I’ve started this post several times, only to lose it as the power went off again. This is our fourth day with intermittent, unpredictable power. When I can get email, I can see numerous thoughtful messages–thank you. I won’t be able to answer each one, so please consider this quick post an answer to all, and a thank-you for thinking of us.
We can’t complain, really. Seriously. There are just the two of us (plus Molly, the Girls, and Blossom, of course). We manage to do what has to be done during the periods we have power, and we spend the rest of the time reading. (My e-reader is backlit and Bill reads audiobooks.) We have a fireplace and plenty of firewood.
We do have water issues: there’s about 60 yards of frozen piping between the well and the house. We won’t know how much has to be replaced until the pipes thaw–and break, if they’re going to. But we have a 1500-gallon emergency tank, so we won’t run out of water anytime soon.
But most of all, this has been an intense learning experience. Learning what makes our Texas power grid work–and what doesn’t. Learning who controls the electrical energy and how those people are appointed. Learning what resources we have here at Meadow Knoll and what we need to do to improve them.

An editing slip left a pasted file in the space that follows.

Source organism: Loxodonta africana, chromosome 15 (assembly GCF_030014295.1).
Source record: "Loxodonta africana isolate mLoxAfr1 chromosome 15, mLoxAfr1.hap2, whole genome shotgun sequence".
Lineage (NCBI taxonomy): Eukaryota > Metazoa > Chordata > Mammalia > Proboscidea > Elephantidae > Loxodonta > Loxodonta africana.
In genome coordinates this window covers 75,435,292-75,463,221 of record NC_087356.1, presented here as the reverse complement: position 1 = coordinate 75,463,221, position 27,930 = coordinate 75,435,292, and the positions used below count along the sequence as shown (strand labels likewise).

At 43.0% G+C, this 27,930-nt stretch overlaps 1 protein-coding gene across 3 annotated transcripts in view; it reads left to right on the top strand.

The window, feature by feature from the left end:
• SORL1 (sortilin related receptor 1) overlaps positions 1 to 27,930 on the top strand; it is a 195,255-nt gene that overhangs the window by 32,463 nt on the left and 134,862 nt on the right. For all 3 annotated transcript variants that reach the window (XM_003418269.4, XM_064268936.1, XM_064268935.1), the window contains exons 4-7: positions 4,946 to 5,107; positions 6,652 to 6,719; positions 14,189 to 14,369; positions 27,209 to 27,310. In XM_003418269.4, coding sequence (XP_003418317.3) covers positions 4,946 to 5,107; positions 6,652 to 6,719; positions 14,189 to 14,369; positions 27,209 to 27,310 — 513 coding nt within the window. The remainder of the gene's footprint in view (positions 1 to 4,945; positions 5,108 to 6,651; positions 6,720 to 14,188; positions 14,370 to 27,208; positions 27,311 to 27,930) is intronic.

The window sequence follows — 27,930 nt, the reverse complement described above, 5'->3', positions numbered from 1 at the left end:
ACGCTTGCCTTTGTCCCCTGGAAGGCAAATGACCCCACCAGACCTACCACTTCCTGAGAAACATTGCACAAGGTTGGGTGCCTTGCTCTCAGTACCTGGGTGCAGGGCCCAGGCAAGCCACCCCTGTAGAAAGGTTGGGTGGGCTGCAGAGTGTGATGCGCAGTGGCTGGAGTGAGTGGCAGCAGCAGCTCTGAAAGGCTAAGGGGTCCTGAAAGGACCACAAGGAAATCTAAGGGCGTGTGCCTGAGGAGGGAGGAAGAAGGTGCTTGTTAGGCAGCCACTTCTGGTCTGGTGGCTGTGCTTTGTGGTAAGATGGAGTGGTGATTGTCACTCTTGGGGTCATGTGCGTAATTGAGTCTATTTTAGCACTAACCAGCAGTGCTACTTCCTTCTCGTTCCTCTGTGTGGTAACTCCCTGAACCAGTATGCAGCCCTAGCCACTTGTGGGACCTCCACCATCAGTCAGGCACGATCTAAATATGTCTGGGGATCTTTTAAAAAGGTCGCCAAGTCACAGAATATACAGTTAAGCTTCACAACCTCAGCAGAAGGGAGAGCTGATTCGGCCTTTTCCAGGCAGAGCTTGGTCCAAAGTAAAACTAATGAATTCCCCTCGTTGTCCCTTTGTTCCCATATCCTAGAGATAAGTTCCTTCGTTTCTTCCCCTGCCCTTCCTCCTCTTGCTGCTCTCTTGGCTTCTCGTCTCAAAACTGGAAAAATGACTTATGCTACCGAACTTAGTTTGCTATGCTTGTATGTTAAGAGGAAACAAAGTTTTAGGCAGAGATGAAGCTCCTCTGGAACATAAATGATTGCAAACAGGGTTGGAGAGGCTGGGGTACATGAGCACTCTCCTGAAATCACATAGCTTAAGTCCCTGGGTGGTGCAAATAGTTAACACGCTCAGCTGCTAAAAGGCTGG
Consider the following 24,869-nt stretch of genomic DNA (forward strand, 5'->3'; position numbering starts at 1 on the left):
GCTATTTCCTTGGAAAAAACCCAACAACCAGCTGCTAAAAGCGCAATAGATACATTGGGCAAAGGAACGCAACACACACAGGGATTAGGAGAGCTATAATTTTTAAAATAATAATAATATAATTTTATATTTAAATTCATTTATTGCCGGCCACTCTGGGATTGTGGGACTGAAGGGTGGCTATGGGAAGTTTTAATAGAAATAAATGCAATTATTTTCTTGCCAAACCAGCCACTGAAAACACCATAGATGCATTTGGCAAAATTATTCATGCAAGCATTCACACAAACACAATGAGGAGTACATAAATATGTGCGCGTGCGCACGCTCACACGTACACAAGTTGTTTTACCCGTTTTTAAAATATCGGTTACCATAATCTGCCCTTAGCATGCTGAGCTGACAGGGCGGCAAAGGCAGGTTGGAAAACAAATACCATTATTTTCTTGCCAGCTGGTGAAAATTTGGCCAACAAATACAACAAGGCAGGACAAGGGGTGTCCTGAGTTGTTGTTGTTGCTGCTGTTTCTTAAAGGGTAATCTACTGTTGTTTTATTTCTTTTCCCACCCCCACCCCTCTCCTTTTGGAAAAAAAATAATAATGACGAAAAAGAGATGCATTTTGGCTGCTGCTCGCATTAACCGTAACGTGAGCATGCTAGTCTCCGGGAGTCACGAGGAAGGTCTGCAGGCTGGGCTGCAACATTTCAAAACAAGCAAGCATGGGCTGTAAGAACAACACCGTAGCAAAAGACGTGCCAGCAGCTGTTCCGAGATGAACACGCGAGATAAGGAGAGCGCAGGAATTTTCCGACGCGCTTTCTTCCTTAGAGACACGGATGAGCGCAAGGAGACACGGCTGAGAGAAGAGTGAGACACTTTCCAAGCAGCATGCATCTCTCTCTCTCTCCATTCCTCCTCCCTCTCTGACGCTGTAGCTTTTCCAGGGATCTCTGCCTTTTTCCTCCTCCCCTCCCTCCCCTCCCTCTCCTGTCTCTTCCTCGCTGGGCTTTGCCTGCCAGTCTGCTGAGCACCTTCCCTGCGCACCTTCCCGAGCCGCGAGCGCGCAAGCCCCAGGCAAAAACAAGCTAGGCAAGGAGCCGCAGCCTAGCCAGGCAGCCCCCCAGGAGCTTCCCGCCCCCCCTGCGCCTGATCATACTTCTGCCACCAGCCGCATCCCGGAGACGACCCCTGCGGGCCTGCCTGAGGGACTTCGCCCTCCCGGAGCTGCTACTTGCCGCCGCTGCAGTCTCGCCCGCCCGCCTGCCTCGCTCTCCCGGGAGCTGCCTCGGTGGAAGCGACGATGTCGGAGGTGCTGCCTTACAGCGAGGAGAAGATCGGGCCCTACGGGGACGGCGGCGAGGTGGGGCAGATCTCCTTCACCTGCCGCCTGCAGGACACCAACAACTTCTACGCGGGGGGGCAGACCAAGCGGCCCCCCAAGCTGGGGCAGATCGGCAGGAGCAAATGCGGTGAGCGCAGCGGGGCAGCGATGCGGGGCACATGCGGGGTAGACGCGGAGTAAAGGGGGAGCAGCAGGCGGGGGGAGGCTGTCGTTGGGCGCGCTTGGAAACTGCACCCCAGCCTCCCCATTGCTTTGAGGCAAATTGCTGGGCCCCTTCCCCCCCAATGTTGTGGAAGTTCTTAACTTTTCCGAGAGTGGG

Also, I want to give a very loud shout-out to the folks at Pedernales Electric Coop, who have stayed on the job around the clock to keep as many people online as possible–in a rural Hill Country area of over 8100 square miles. It’s not their fault that the grid was crippled–and that’s just another of the many things this situation has taught us.
Bottom line: While it’s not business as usual at our house, we’re not suffering. Plenty of people are–and there will be deaths, when all is said and done. If you’d like to help, look here for suggestions. Help if you can.
And the larger problem is political–isn’t it always? Texas is a “small-governement” state that does not sufficiently regulate its power suppliers. Until things are changed (one way or another) we’ll continue to see crises like this one. And it will be the most vulnerable–those who are supported by a government that works for all the people–who will be hurt. More here about the politics behind the way the Texas grid works–and doesn’t.
Reading note: For me, I am driven by two main philosophies: know more today about the world than I knew yesterday and lessen the suffering of others. You’d be surprised how far that gets you.―
Update: Thanks for all your comments. Special thanks to malamalamasEllen Zepp for sharing the lovely poem by Maren Tirabassi in the comments section!